Homily for the Sixth Sunday in Ordinary Time, Year B
Brothers and sisters,
Whether you eat or drink, or whatever you do,
do everything for the glory of God.
Avoid giving offense, whether to the Jews or Greeks or
the church of God,
just as I try to please everyone in every way,
not seeking my own benefit but that of the many,
that they may be saved.
Be imitators of me, as I am of Christ.
-1 Corinthians 10:31-11:1
Which is the best way to teach a child how to behave? To sit him down and explain the principles of right behavior, beginning with Do good and avoid evil?
Or is it to behave oneself, in word and deed, precisely as one would want the child to behave?
Think of it another way: say your ability to convey right conduct in words is weak, but you give good example. People will give you a pass, and they will not accuse you of inconsistency or hypocrisy. Your child will probably follow your good example. But say you explain perfectly well the norms of acting rightly, but you yourself evidently do not follow them. People will be disgusted, and likely your child will pay your words no mind as he follows your bad example.
St. Paul tells us in this Sunday's lesson, “Be imitators of me, as I am of Christ.” What is it that he intends to accomplish by this exhortation? First of all, he has to have complete confidence that his own example is perfect, and indeed he is confident of this even to the point of identifying himself with Christ!
Most of us would be hesitant to tell our children to imitate us simply; rather we would tell them that if they ever saw doing other than what we have taught them, they should follow our teaching and not our bad example. “Do as I say, not as I do.” This is sometimes a sad necessity, and since our older children at least are capable of reasoning, they may understand the point, and at least learn from our example of humility, if not of other virtues.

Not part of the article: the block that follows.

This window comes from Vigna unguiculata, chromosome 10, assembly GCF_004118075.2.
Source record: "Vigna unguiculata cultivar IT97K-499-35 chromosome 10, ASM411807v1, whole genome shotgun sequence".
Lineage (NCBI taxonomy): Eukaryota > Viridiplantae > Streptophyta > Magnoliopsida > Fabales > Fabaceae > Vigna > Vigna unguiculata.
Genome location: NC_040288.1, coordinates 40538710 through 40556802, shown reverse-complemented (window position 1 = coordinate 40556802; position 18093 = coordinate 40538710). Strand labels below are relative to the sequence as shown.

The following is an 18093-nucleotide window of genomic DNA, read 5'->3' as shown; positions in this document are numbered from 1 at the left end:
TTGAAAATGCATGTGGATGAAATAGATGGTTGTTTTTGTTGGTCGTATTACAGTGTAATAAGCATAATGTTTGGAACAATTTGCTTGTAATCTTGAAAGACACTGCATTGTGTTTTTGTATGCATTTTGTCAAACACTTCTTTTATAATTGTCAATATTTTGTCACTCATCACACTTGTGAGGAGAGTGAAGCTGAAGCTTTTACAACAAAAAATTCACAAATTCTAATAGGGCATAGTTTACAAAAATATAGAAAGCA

In order to understand Paul’s injunction, we need to know something of what an example is, and what imitation is. Example and imitation are in a certain sense the most profound realities of the created universe under God. In commenting on Paul’s words, St. Thomas Aquinas magnificently depicts the order of all personal creatures descending from God the Creator in a community of mutual example and imitation. From God to the innumerable ranks of the hierarchy of angels down to human beings in the hierarchical society of the Church, all personal beings are meant to exemplify the divine perfections to those beneath them, and those beneath to imitate these perfections. Then the imitation of that order becomes the example for the next.
In sense, all the moral goodness and happiness of angels and men is found in either manifesting or reflecting God’s perfections before others. This is why we exist: to be happy in becoming like God who is always pouring out his goodness on us. Our God is a happy God, and he wills that we receive and bestow his happy-making goodness.